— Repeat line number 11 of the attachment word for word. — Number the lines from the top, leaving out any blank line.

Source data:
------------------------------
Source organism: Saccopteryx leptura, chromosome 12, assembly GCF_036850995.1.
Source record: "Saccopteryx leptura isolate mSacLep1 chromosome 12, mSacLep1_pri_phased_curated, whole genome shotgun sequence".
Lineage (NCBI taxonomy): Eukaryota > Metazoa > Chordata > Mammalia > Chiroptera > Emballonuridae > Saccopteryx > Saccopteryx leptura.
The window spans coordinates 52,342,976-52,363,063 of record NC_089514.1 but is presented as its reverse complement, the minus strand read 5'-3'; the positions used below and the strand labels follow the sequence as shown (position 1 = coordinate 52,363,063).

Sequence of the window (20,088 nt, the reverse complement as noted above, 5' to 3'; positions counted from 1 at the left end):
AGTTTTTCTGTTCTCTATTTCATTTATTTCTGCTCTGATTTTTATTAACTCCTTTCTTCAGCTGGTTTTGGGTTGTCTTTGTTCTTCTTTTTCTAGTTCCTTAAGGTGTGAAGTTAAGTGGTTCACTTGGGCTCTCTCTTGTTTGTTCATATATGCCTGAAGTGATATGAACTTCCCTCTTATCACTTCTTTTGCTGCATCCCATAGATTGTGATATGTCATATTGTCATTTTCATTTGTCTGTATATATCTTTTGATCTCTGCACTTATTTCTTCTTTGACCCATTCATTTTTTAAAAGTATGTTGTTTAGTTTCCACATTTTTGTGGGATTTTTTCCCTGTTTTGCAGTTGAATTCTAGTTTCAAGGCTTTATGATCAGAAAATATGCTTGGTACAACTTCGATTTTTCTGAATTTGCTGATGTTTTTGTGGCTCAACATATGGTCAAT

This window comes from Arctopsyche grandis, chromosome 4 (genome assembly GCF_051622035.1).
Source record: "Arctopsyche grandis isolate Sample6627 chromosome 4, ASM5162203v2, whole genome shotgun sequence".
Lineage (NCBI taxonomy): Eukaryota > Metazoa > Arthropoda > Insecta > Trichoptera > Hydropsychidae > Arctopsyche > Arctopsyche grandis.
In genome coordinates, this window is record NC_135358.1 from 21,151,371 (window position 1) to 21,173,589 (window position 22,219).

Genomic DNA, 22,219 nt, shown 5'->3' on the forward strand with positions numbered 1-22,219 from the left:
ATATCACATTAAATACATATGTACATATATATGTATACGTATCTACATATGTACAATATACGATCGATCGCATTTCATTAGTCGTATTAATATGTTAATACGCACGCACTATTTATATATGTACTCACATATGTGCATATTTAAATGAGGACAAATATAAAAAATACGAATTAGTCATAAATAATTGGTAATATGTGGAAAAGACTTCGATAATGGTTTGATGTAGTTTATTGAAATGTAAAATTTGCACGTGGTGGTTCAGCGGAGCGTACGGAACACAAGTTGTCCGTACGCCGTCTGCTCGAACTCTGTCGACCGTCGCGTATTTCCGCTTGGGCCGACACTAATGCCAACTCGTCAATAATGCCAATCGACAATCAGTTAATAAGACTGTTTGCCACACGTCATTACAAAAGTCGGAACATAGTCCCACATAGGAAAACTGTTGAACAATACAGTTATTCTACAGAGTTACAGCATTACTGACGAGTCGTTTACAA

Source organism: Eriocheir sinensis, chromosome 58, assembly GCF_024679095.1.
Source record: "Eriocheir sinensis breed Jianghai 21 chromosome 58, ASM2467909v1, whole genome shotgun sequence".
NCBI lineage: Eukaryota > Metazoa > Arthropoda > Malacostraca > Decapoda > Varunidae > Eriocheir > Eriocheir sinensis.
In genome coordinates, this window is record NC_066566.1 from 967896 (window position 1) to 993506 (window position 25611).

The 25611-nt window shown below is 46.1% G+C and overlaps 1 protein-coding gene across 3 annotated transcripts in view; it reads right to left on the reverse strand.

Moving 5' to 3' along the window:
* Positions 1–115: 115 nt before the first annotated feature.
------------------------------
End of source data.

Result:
Genomic DNA, 22,219 nt, shown 5'->3' on the forward strand with positions numbered 1-22,219 from the left: